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‘Kung Fu Panda 3’ Kicks Up $41 Million to Dominate U.S. Box Office

Kung Fu Panda 3” showed plenty of power at the U.S. box office with a solid opening weekend of $41 million at 3,955 theaters as the durable family franchise dominated moviegoing.

Disney’s launch of Coast Guard rescue adventure “The Finest Hours” saw only modest returns with $10.3 million at 3,143 sites — trailing both “The Revenant” and the seventh weekend of “Star Wars: The Force Awakens.”

Marlon Wayans’ spoof “Fifty Shades of Black” generated only middling business with $6.2 million at 2,075 locations and Natalie Portman’s oft-delayed western “Jane Got a Gun” was nearly invisible with $803,000 at 1,210 screens.

Kung Fu Panda 3,” distributed by Fox for DreamWorks Animation, will finish its first weekend near 2011’s “Kung Fu Panda 2,” which opened with $47.7 million domestically on its way to $162.5 million. The 2008 original bowed to $60.2 million and ended its U.S. run with $215 million.

Paul Dergarabedian, senior media analyst with Rentrak, noted that Fox had opted to launch “Kung Fu Panda 3” on what’s usually a quiet period, adding, “It was a bold move to open the movie in late January but it paid off.”

The cartoon also helped the U.S. box office turn in a respectable performance following a dismal weekend that saw business hit hard by the massive East Coast snowstorm. Leonardo DiCaprio’s “The Revenant” won that frame with only $16 million in its third weekend of wide release.

Overall box office totaled $133.5 million for the weekend, up more than 30% over the same frame of 2015, which was Super Bowl weekend. For the year so far, domestic box office is up 3% over the same point a year ago at $1.034 billion.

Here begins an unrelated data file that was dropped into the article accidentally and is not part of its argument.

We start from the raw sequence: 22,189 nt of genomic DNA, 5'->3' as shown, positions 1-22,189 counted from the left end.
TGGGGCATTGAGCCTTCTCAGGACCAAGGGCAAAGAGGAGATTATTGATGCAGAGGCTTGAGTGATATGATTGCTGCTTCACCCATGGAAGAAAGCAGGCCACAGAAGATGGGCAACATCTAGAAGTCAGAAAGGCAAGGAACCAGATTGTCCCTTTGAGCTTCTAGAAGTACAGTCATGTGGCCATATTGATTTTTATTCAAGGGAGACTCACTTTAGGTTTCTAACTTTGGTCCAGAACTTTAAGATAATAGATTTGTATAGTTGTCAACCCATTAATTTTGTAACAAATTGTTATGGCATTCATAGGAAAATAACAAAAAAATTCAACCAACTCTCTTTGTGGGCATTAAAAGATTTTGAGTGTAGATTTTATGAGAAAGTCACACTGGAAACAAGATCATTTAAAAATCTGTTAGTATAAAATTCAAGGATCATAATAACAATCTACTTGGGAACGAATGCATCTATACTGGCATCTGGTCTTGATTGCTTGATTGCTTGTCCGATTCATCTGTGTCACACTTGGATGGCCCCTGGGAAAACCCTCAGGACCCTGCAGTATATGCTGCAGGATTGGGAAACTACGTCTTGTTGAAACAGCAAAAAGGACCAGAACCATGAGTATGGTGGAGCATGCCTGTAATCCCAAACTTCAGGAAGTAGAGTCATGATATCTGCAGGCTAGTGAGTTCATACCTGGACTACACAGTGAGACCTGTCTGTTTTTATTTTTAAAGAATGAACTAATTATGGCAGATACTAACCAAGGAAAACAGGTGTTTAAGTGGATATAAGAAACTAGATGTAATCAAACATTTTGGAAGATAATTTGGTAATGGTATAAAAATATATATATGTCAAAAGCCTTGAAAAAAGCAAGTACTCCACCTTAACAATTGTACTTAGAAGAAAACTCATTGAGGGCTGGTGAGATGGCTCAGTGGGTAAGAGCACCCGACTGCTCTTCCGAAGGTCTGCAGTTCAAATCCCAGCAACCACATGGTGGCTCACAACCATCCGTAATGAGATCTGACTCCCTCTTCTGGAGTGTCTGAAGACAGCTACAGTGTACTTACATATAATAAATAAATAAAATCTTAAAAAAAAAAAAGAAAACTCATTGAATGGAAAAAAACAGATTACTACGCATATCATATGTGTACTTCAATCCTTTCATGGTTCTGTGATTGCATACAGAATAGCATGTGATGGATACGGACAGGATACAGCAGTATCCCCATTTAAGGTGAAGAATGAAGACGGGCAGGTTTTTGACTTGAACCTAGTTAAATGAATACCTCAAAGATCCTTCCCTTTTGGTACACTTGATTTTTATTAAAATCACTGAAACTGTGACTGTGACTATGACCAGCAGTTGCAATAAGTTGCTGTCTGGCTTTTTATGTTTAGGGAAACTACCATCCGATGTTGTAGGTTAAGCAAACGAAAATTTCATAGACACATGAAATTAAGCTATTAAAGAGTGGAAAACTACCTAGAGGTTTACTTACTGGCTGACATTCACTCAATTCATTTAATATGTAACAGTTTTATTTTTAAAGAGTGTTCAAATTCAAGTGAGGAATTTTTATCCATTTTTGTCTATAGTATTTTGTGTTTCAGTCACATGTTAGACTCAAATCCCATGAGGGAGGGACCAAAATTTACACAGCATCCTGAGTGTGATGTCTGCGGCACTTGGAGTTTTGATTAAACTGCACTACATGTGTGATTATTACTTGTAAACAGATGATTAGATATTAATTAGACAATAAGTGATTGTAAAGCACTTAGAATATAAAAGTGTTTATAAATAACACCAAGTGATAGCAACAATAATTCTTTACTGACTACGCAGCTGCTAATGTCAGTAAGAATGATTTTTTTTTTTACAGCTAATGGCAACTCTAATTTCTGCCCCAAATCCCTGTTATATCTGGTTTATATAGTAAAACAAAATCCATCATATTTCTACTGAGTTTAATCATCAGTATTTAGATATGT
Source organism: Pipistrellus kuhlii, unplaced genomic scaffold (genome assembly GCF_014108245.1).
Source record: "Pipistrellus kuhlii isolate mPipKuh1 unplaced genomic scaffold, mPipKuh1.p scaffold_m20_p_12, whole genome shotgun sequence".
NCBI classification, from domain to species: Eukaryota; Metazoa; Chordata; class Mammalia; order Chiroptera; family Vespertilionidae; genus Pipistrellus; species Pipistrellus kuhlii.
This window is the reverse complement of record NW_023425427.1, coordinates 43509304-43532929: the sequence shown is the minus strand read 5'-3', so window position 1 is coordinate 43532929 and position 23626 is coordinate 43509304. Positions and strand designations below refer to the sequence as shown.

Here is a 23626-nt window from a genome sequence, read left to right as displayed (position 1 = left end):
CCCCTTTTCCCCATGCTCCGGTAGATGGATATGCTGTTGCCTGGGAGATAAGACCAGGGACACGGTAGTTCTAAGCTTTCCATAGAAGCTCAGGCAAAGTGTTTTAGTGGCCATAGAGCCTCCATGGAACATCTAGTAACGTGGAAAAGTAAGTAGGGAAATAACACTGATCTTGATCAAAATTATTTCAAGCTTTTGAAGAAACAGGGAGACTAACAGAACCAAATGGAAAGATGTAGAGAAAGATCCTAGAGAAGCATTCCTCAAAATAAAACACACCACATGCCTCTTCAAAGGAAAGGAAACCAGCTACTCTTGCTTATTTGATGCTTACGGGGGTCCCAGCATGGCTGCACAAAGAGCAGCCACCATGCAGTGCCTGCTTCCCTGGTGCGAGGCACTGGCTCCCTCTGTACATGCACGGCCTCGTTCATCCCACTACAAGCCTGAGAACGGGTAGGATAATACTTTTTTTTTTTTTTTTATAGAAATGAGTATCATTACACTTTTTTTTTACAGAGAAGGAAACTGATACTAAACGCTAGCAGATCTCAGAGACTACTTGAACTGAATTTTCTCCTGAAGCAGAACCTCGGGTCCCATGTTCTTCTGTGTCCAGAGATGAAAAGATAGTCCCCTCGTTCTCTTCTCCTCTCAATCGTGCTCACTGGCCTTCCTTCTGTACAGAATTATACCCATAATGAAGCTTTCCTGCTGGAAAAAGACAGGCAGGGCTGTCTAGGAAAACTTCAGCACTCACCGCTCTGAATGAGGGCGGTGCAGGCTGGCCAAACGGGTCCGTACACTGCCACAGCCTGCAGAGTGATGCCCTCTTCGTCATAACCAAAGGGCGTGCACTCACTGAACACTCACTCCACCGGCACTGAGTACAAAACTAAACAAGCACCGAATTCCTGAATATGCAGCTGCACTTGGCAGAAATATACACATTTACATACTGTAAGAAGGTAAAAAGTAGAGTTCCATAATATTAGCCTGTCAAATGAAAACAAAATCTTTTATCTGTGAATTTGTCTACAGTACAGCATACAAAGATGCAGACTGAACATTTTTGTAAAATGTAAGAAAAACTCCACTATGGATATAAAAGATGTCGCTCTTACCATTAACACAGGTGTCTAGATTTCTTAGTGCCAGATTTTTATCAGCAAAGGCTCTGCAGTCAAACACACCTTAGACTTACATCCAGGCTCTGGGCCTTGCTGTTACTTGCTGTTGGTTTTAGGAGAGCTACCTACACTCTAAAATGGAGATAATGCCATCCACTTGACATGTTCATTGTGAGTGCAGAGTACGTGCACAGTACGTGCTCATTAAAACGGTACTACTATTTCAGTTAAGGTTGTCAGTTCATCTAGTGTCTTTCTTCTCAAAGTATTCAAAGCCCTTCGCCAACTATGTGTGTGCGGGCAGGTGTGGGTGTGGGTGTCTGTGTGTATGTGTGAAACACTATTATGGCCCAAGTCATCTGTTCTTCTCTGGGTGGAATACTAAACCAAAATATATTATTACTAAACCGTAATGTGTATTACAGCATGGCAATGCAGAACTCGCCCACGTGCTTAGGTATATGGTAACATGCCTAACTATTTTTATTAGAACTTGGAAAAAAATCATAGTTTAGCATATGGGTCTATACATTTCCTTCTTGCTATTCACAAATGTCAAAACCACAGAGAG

“The Revenant” remained a solid draw in second place in its fourth weekend of wide release, thanks to its dozen Oscar nominations and DiCaprio’s star power. It finished the weekend with $12.4 million at 3,330 sites for a decline of only 22% and has now generated an impressive $138.2 million domestically.

DiCaprio is widely expected to win his first Oscar for his gritty portrayal of fur trapper Hugh Glass in “The Revenant.” He won the SAG Award on Saturday.

Disney’s “Star Wars: The Force Awakens” led the rest of the pack with $10.8 million at 2,566 locations, lifting its record-setting U.S. total to $895.4 million. That was enough to edge the studio’s “The Finest Hours” for fourth.

“The Finest Hours,” starring Chris Pine and Casey Affleck, performed in line with muted forecasts but the results are an obvious disappointment for Disney, given its reported $70 million budget. The movie, which recaps the 1952 rescue of 32 men in a brutal storm, generated a strong Cinemascore of A-.

Universal’s third weekend of “Ride Along 2” followed in fifth with $8.4 million at 2,412 sites, lifting its 17-day total to nearly $71 million.

The three titles that opened last weekend — and were clobbered by the snowstorm — took the next three slots with relatively strong holds. STX Entertainment’s “The Boy” came in sixth with $7.9 million at 2,671 locations, off only 27% for a cume of $21.5 million; Lionsgate’s “Dirty Grandpa” followed with $7.6 million at 2,912 screens, down 32% for a $22.8 million total; and Sony’s “The 5th Wave” grossed $7 million at 2,908 sites, also off 32% for a $20.2 millon cume.

“Our audience fought through the storm last weekend to support the opening,  and we are thrilled that the word of mouth has carried into such strong mid week business and a strong hold this weekend,” said STX distribution chief Kevin Grayson. “The normal drop for the horror genre is usually twice this much.”

Open Road’s “Fifty Shades of Black” came in ninth, just ahead of Paramount’s third weekend of “13 Hours: The Secret Soldiers of Benghazi” with $6 million at 2,803 locations. “Fifty Shades of Black” is a low-risk investment for Open Road, given its $5 million price tag.

“Jane Got a Gun” finished 17th with a dismal $664 per-screen average. The Western, produced by Relativity Media and shot in 2013, was delayed several times until The Weinstein Co. picked up the rights shortly before Relativity filed for bankruptcy protection in July.

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